18 february 2016

Inside the uphill battle against carbon trading

Emily Holden, E&E reporter, ClimateWire: Thursday, February 18, 2016

Jihan Gearon grew up loving the outdoors, taking walks with her mother and grandmother and playing in the woods in rural Fort Defiance, on the Navajo Nation near the Arizona and New Mexico border.

But when she left home to study environmental science at Stanford University in California in 1999, she felt as if she never fit in. Having lived in one of the poorest areas in the country where about a third of homes don't have electricity and her family still does not have wireless Internet access, Gearon couldn't relate to what she saw as "superficial" environmentalism.

"A lot of people in my class would be barefoot, not showered, not shaved. And say things like, 'I can't believe you eat meat,' and have that really kind of judgmental [attitude]," Gearon said. "But then they're driving a BMW."

Those experiences in school and in the first few years of her career drove Gearon toward the environmental justice movement and her position as executive director of the Black Mesa Water Coalition, which advocates for native water rights and against fossil fuel development on Navajo land. That's part of why she is now working with a national coalition of groups that oppose using carbon trading to cut greenhouse gas emissions under U.S. EPA's Clean Power Plan.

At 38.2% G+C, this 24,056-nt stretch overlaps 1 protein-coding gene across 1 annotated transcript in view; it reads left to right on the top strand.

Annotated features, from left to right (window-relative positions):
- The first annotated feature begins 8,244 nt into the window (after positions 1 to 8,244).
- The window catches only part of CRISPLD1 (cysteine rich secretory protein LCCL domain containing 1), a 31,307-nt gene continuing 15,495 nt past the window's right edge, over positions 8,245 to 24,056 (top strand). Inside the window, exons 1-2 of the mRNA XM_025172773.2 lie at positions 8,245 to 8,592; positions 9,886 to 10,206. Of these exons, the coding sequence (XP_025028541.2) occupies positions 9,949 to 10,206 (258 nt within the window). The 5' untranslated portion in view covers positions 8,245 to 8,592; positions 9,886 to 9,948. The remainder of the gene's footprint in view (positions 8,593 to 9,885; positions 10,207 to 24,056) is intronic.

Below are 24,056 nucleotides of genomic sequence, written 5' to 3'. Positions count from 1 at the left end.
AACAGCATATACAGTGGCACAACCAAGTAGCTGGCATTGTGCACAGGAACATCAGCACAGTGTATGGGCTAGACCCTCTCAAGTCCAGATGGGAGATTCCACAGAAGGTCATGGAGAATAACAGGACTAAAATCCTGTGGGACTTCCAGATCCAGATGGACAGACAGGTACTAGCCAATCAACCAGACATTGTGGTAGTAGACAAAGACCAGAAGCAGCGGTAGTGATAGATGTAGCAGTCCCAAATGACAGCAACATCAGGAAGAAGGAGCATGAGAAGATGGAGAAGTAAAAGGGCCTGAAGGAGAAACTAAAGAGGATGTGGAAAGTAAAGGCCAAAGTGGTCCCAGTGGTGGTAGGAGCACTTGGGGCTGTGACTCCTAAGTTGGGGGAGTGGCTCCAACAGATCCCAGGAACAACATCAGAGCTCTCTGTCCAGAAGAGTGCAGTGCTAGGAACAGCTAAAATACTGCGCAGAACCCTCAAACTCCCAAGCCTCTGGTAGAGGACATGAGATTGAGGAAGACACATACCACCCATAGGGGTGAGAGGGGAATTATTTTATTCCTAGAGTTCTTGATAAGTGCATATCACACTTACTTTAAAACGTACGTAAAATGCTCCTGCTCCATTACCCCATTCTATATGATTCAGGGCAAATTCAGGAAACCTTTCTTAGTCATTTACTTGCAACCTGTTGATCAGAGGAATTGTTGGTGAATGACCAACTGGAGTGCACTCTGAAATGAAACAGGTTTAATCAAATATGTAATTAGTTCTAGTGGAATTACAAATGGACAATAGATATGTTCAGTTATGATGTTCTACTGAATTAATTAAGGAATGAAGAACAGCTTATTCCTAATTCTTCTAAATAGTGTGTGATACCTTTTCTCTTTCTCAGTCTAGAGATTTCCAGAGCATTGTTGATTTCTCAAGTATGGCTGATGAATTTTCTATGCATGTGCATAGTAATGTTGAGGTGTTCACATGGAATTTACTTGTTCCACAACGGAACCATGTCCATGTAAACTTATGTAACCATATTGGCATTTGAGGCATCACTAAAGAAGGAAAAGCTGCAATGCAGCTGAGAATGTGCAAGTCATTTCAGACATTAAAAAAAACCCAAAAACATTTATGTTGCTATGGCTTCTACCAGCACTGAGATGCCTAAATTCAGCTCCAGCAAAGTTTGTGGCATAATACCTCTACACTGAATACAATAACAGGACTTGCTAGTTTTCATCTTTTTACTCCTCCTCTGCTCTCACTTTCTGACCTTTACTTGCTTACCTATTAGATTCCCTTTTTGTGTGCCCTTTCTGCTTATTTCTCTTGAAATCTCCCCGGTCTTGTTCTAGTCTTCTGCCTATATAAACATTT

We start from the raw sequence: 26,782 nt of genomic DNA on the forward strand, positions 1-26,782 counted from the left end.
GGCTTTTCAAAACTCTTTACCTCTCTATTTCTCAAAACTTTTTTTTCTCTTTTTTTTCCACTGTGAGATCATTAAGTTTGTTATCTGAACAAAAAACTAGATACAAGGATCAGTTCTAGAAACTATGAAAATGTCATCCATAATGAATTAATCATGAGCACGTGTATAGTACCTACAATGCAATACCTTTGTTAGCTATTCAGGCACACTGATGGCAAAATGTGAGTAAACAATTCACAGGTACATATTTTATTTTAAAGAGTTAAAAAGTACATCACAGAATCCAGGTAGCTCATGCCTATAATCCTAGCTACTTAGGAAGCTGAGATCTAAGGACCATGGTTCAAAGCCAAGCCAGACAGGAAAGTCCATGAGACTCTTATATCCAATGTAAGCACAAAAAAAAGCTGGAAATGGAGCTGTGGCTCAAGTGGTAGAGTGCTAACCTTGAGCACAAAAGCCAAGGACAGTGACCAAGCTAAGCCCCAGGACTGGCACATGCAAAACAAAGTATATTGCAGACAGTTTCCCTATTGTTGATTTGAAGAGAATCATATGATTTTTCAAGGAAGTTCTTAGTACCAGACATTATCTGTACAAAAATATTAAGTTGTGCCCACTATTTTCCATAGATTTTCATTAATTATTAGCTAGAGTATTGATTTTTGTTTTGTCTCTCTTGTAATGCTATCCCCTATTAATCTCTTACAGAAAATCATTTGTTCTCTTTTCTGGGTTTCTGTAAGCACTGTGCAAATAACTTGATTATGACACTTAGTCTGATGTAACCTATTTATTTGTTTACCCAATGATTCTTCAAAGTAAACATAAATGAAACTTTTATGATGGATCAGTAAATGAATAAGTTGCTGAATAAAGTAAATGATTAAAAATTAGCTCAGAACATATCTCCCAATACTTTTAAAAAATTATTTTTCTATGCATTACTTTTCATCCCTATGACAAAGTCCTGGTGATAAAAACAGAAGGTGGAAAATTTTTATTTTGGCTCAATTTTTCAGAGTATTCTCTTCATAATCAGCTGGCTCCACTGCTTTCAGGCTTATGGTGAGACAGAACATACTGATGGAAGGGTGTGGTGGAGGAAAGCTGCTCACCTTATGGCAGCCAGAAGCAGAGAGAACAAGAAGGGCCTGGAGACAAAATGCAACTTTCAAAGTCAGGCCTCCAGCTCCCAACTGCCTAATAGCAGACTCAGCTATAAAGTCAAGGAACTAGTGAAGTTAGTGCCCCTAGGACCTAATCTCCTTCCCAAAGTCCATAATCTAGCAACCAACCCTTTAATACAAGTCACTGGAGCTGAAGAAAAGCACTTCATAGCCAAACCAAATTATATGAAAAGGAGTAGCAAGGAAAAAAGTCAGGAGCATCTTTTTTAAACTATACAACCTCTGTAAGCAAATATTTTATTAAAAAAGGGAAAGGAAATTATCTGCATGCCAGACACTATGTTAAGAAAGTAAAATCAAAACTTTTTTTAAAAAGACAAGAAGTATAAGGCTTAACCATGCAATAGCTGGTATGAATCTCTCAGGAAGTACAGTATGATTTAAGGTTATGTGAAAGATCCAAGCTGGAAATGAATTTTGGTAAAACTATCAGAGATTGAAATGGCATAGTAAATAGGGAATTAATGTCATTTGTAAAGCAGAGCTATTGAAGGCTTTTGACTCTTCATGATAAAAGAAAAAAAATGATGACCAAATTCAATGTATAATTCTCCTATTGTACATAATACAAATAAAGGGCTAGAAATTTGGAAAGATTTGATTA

Organizations united under the Climate Justice Alliance say carbon markets will keep coal plants online in poor communities and near people of color, allowing the facilities to churn out plant-warming emissions and co-pollutants blamed for health problems including asthma and heart attacks. Last month, the alliance staged quiet demonstrations at regional EPA offices around the country to warn staffers who will review state carbon plans of trading's risks to certain populations.

But big national environmental groups, like the Natural Resources Defense Council, are working on the other side, pushing market-based state plans as the cheapest, most effective way to cut carbon emissions from power plants. They argue the Clean Power Plan would be weaker without its trading-focused approach that allows generators to take credit for switching to lower-carbon natural-gas-fired and renewable electricity.


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